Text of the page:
This happened because they mandated golf courses for 90 days to try out and see the results of using plastic versus metal spikes. So, back in the mid-90s, golf superintendents, major spike makers and shoe companies partnered to make Softspikes plastic cleats become the norm. All the high-end clubs saw the immediate benefits and a tipping effect was created. You do not find metal cleats today simply because they're obsolete, more uncomfortable and they tear the heck out of everything they touch (4).

Back in the late 1990s, I volunteered as the chairman of Virginia’s Buy Recycled Business Alliance (5). Fortune 500 companies are well aware of investment recovery and in the importance of developing markets. Many of these captains of industries have long-term strategic plans looking to benefit from resources for the future. 

Also, during the same time, I secured two U.S. Environmental Protection Agency $50,000 market development grants to promote paper, electronics, antifreeze and other materials. By the way, polyethylene terephthalate (PET) plastic and antifreeze share many chemical similarities. I was amazed at how white paper or mixed paper was being thrown out just because the building service firms were not properly communicating with the cleaning firms to recycle.

In one grant, as Northern Virginia governments then did not wish to participate garbage by the bag or pay-as-you-throw, my boss spent $15,000 in waste reduction brochures, where the majority of them were eventually recycled. Bottom line, increased affluence shows increased wasteful effluence. 

Finally, in 2002, I explored recycling marked about for rural areas since transportation to market is an expensive factor and cooperatives create better economies of scale. I attempted to do a recycling market co-op back on the East End of Long Island that I wrote about in 1989 in Biocycle Magazine. Opportunities happen when alternative markets are created.

Any manufacturer that produces materials must show some stewardship for this material and some designer planning process on how to best address end of life of their packaging or process. Look at the lead-acid car battery with its 97 percent recycling rate, for example.

Close to home, in 2018, Shenandoah County, Va., reported a 45 percent recycling rate. Many nearby localities have discontinued recycling because of its cost. Shenandoah County accepts recyclable materials because it has various recycling vendors that process its secondary materials. However, this may be in serious jeopardy since they collect mixed plastics because of consumer convenience. Also, the county grinds its glass and uses it at the landfill since there are no glass markets.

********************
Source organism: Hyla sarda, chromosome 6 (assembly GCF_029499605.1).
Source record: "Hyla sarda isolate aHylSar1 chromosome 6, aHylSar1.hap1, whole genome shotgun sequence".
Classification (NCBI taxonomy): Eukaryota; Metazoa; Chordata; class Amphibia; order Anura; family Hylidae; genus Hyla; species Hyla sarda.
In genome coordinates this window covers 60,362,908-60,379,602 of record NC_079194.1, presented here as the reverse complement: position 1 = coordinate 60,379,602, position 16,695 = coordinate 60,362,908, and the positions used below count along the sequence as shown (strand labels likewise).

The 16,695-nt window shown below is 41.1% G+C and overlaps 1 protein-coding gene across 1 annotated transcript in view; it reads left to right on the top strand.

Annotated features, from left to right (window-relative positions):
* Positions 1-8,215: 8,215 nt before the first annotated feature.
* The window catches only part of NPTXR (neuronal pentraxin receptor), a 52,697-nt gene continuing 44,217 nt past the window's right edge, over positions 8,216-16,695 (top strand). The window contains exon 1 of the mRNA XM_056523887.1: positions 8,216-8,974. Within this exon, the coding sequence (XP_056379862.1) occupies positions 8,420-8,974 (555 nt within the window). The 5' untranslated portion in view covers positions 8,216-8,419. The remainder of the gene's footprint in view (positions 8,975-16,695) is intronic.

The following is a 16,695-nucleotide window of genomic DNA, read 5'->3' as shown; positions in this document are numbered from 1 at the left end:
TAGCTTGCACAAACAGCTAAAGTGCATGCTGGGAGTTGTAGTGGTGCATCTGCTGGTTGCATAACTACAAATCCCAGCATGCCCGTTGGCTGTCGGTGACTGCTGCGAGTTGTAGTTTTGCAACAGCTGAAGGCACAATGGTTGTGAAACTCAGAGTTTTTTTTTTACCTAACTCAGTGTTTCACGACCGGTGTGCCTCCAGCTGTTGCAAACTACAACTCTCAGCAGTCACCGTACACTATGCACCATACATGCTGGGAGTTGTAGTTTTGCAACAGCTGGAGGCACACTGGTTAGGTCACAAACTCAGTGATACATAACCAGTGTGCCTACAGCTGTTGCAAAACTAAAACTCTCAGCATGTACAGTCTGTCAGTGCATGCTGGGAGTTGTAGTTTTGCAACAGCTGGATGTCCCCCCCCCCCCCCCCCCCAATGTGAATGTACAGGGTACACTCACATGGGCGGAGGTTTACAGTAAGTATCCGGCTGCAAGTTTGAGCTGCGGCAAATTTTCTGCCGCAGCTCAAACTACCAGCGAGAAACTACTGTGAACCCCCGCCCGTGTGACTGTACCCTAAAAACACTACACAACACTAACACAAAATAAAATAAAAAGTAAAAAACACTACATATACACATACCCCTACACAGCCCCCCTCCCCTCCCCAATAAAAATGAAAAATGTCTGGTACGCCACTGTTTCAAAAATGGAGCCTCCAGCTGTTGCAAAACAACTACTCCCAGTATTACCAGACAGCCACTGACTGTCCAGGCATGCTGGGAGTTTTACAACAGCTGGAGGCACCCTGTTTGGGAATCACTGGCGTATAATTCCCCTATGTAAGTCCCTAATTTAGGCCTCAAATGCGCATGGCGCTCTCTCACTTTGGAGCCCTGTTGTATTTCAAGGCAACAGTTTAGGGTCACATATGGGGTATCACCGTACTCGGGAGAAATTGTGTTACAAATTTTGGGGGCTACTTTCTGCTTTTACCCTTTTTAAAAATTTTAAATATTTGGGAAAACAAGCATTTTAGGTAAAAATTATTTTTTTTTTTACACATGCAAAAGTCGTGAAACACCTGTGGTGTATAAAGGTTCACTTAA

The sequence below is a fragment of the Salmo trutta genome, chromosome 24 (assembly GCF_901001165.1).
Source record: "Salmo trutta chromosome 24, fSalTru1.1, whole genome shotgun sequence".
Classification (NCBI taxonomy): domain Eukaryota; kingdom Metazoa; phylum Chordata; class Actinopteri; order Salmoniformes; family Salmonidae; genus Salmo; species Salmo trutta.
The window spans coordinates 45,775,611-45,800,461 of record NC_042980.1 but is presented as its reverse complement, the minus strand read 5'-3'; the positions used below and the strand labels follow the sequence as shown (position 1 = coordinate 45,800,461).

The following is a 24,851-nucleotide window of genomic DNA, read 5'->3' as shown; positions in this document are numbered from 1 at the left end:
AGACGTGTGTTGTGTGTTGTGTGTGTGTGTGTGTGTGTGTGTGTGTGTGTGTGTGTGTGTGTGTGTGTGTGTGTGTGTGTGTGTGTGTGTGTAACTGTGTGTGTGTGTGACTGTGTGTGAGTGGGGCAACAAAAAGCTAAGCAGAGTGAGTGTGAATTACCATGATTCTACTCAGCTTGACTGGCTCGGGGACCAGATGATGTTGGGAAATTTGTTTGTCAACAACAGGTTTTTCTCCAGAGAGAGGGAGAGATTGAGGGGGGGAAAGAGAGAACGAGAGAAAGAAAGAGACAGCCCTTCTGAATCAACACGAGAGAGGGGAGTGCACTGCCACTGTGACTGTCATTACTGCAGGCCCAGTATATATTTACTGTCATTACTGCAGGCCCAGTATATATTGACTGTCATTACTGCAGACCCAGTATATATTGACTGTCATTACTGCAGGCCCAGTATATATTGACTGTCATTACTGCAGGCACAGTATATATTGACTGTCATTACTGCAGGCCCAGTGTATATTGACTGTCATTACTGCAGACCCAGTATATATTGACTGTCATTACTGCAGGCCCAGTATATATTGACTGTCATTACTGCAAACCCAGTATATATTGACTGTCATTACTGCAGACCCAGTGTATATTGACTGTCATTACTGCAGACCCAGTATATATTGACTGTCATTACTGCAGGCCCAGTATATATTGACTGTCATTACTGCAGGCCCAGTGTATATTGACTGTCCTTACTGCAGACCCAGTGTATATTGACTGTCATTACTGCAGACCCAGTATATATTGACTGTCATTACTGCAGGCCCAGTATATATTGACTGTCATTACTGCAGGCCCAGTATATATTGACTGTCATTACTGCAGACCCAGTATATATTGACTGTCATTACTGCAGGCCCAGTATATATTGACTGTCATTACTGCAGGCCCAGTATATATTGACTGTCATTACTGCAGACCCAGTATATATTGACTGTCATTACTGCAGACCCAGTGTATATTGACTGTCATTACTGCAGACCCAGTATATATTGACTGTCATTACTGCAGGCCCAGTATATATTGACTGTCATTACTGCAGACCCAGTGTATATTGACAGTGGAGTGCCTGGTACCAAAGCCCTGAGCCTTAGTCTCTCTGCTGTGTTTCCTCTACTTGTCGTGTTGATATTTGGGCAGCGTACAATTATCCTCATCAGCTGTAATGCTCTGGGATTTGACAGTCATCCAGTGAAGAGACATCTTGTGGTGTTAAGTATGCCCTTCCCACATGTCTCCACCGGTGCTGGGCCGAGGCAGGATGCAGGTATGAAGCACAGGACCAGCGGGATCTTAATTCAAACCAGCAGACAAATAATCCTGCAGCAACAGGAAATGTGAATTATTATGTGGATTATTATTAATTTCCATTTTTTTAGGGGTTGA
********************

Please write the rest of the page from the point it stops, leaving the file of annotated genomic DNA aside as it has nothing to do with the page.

Shenandoah County last year recycled 38,566 tons of materials and disposed of 46,721 tons of waste. It was estimated to close and clean up the landfill in the future. A general obligation bond of $11,894,770 will be required when this facility closes (6). Time will tell what will happen when this landfill closes (7).

Once there, when we awaken to the environmental economics of things like landfills and other future costs, we will pay dearly decades from now. If we can design golf footwear, we certainly can design more efficient resource conservation methods. Advancements in climate change, healthcare, education, nutrition and other key areas present new opportunities for future growth. Future generations and resources will be critically impacted. Failure to plan, preserve and protect is a dangerous iceberg that we on the proverbial Titanic have yet to address.

For 40 years, Rob Arner has worked on water quality improvement programs and resource management issues. He has experience in implementing all types of conservation programs in the Washington, D.C., area and in other parts of the U.S. and abroad. Also, he has provided technology transfer and technical assistance in all aspects of pollution prevention. 


1. www.health affairs.org, health policy brief, September 13, 2013

2. Bethesdamagazine.com, April 2019, page 64

3. Financial Assurance Requirements for Landfills, Robert Arner, MSW Management, February 2019

4. www.softspikes.com

5. http://www.user.shentel.net/lyncrum/Rob%20Arner/side%20pages/br2.htm

6. Email from Patrick Felling, director of sanitation for Shenandoah County, Va., July 3, 2019 

7. Financial Assurance Requirements for Landfills, Robert Arner, MSW Management, February 2019